The Golden Girls. Photograph: Allstar/Cinetext/
Language is a funny thing. Words often carry connotations and subtle meanings we don't think about on a daily basis, but can greatly affect our language choices and how we interpret things. These subtle clues and changes in definition may prompt you to think "that's why we have thesauruses" (thesaurusi?), but sometimes the societal overlays cannot be captured strictly by a thesaurus.
Take the word "woman" for example. Woman, as defined by a dictionary--the one built into my computer's operating system, in this case--means "an adult human female." Simple and to the point, no? It does go on to expand the definition in a variety of ways (employment, role, duties, etc.), but in it's essence, a woman is an adult human female.
On the other hand, "girl" has two definitions. First is "a female child." Second is where our potential confusion enters: "a young or relatively young woman."
What's wrong with "woman?" Or "young woman?" Well, I can't speak for everyone, but connotations have been formed, and, according to Carolyn Bronstein, the author of Battling Pornography: The American Feminist Anti-Pornography Movement, 1976-1986, "Girls are young and sexual and pretty and focused on their bodies and focused on attracting people of the opposite sex. A girl doesn't have to take things so seriously." On the other hand, Bronstein adds, "Woman carries the image of an older, strident, militant kind of feminist presence that is, in popular culture today, frowned upon." In short: "Woman just weighs heavily, and girl is light." Additionally, every time I've heard the phrase "young woman" used, it's generally condescending.
Hollywood has certainly picked up on this trend. There were the Designing Women, but mostly we've seen the girls of Sex and the City. Once upon a time there were Two Guys, a Girl, and a Pizza Place (eventually losing the pizza place); the mother-daughter duo of the Gilmore Girls; Gossip Girl is still talking about Manhattan's elite; and reality show The Bad Girls Club is still running. And who can forget about The Golden Girls? Those four feisty women showed that, at least once upon a time, being over the age of 50 and widowed or divorced was not all bad. This fall, all those girls will be joined by New Girl, 2 Broke Girls, and on HBO, plain ol' Girls.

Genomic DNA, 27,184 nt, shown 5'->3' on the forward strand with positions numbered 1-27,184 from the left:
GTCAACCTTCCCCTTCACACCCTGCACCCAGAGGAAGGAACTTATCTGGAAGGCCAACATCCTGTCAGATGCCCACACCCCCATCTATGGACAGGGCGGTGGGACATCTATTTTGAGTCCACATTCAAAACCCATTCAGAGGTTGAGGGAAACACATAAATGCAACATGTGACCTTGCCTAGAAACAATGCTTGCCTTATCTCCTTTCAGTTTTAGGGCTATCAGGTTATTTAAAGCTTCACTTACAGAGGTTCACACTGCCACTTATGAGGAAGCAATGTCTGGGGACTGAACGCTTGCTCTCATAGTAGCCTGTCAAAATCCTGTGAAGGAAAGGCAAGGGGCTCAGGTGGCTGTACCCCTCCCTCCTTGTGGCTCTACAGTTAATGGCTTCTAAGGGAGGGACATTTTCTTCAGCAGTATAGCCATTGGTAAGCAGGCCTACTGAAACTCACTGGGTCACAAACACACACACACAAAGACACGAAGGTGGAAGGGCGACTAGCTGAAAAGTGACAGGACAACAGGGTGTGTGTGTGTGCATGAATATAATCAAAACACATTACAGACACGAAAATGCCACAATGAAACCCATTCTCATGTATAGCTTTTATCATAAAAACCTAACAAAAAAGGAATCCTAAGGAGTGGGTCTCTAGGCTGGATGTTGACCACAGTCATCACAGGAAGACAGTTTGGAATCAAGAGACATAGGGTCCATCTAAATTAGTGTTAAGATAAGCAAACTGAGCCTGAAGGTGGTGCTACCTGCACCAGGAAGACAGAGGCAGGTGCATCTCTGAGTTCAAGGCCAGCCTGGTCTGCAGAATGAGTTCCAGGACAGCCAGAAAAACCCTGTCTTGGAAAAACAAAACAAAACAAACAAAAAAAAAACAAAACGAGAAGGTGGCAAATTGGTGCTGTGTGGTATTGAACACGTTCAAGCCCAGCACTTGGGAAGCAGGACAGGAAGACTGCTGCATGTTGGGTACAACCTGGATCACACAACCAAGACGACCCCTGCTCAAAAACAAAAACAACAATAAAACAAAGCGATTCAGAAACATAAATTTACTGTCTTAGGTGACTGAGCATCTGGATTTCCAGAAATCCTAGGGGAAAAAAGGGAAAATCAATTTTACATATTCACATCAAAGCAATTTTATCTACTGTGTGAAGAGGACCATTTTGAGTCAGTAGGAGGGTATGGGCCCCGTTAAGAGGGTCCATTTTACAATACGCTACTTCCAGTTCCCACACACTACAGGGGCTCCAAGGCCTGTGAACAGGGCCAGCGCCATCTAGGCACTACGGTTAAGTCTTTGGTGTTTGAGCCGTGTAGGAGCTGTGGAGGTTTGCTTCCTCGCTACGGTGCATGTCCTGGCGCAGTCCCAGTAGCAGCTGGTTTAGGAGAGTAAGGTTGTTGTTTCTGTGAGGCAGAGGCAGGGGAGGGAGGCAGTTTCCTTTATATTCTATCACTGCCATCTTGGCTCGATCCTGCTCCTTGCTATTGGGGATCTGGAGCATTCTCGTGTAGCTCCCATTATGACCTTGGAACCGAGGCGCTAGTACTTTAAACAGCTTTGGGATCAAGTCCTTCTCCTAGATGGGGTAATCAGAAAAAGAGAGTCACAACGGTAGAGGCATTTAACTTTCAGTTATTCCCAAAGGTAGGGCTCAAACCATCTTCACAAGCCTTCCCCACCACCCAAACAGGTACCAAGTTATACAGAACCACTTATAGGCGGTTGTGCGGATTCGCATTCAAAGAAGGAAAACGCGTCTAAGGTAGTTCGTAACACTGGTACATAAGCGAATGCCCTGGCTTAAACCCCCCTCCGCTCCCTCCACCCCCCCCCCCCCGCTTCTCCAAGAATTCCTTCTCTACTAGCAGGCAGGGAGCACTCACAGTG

Now, I haven't seen these shows, and all I know about them is what I've read (which honestly, isn't much). But before I saw anything about these shows beyond their titles, I could have told you that they are all about women in their twenties, who are attractive, and primarily in-and-out of relationships (with equally attractive twentysomething men). Why? Because they are about "girls," "not women." And apparently, women aren't fun-loving, attractive, or interesting.
To be fair, I don't know how accurate my interpretation is, but since "friends" isn't a practical name for a sitcom, something else had to be used. So why girl? Because it's marketable. Most females in the demographics that networks are aiming for seem to refer to themselves as girls (or are at least assumed to). I know I'm guilty of that, and I know I'm not alone. I don't inherently see anything wrong with choosing to be labeled a girl over a woman, but I am sad that the word "woman" seems to carry a stigma.
"Men" and "man" don't face the same issues, though "boy" can range from mildly insulting to extremely offensive, depending on the circumstances. But men are lucky. They not only can be "manly" or "a man's man," but they can also be a "guy" or "one of the guys." Women don't have such a luxury, or a surfeit of terms. As "Grammar Girl" Mignon Fogarty says, "It would be nice to have a female equivalent of 'guy,' [...] I suppose it would be 'gal,' but that sounds quite antiquated."
Girl Museum Inc.